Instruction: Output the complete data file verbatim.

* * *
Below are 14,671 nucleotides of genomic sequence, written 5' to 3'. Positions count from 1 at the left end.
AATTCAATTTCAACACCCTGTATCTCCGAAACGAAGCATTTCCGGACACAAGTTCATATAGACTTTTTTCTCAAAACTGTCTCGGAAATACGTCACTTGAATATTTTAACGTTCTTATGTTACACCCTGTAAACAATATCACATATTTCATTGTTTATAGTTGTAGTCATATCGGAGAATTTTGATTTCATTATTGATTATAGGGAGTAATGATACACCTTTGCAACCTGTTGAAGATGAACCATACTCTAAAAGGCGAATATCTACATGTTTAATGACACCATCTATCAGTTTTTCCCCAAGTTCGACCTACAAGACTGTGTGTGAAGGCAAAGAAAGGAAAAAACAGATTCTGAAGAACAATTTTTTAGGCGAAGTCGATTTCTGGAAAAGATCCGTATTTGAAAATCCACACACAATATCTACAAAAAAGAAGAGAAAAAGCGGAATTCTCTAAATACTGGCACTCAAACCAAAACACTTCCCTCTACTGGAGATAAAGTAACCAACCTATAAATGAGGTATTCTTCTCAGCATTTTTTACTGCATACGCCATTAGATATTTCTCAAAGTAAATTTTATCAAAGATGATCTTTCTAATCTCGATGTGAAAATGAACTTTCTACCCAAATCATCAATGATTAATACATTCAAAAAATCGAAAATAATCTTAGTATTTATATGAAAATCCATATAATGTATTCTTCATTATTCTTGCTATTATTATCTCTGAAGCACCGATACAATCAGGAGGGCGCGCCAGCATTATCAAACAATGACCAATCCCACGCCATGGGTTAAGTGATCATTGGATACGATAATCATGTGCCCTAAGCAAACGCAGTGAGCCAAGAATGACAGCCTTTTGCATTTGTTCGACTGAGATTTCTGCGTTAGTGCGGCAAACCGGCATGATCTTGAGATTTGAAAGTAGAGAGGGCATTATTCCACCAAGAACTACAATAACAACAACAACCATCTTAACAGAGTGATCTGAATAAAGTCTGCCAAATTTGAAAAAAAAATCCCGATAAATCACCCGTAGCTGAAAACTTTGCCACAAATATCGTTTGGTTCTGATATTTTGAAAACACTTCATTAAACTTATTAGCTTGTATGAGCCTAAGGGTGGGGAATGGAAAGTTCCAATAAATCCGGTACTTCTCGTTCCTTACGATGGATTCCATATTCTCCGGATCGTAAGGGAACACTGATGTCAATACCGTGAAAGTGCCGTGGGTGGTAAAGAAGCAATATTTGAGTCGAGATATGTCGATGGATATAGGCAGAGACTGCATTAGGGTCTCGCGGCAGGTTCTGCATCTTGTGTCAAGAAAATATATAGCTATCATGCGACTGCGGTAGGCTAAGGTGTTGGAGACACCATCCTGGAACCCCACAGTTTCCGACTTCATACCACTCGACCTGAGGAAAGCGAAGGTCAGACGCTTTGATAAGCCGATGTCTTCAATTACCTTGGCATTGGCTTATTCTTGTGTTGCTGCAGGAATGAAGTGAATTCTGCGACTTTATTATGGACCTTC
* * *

Below are 14,671 nucleotides of genomic sequence, written 5' to 3'. Positions count from 1 at the left end.
AATTCAATTTCAACACCCTGTATCTCCGAAACGAAGCATTTCCGGACACAAGTTCATATAGACTTTTTTCTCAAAACTGTCTCGGAAATACGTCACTTGAATATTTTAACGTTCTTATGTTACACCCTGTAAACAATATCACATATTTCATTGTTTATAGTTGTAGTCATATCGGAGAATTTTGATTTCATTATTGATTATAGGGAGTAATGATACACCTTTGCAACCTGTTGAAGATGAACCATACTCTAAAAGGCGAATATCTACATGTTTAATGACACCATCTATCAGTTTTTCCCCAAGTTCGACCTACAAGACTGTGTGTGAAGGCAAAGAAAGGAAAAAACAGATTCTGAAGAACAATTTTTTAGGCGAAGTCGATTTCTGGAAAAGATCCGTATTTGAAAATCCACACACAATATCTACAAAAAAGAAGAGAAAAAGCGGAATTCTCTAAATACTGGCACTCAAACCAAAACACTTCCCTCTACTGGAGATAAAGTAACCAACCTATAAATGAGGTATTCTTCTCAGCATTTTTTACTGCATACGCCATTAGATATTTCTCAAAGTAAATTTTATCAAAGATGATCTTTCTAATCTCGATGTGAAAATGAACTTTCTACCCAAATCATCAATGATTAATACATTCAAAAAATCGAAAATAATCTTAGTATTTATATGAAAATCCATATAATGTATTCTTCATTATTCTTGCTATTATTATCTCTGAAGCACCGATACAATCAGGAGGGCGCGCCAGCATTATCAAACAATGACCAATCCCACGCCATGGGTTAAGTGATCATTGGATACGATAATCATGTGCCCTAAGCAAACGCAGTGAGCCAAGAATGACAGCCTTTTGCATTTGTTCGACTGAGATTTCTGCGTTAGTGCGGCAAACCGGCATGATCTTGAGATTTGAAAGTAGAGAGGGCATTATTCCACCAAGAACTACAATAACAACAACAACCATCTTAACAGAGTGATCTGAATAAAGTCTGCCAAATTTGAAAAAAAAATCCCGATAAATCACCCGTAGCTGAAAACTTTGCCACAAATATCGTTTGGTTCTGATATTTTGAAAACACTTCATTAAACTTATTAGCTTGTATGAGCCTAAGGGTGGGGAATGGAAAGTTCCAATAAATCCGGTACTTCTCGTTCCTTACGATGGATTCCATATTCTCCGGATCGTAAGGGAACACTGATGTCAATACCGTGAAAGTGCCGTGGGTGGTAAAGAAGCAATATTTGAGTCGAGATATGTCGATGGATATAGGCAGAGACTGCATTAGGGTCTCGCGGCAGGTTCTGCATCTTGTGTCAAGAAAATATATAGCTATCATGCGACTGCGGTAGGCTAAGGTGTTGGAGACACCATCCTGGAACCCCACAGTTTCCGACTTCATACCACTCGACCTGAGGAAAGCGAAGGTCAGACGCTTTGATAAGCCGATGTCTTCAATTACCTTGGCATTGGCTTATTCTTGTGTTGCTGCAGGAATGAAGTGAATTCTGCGACTTTATTATGGACCTTC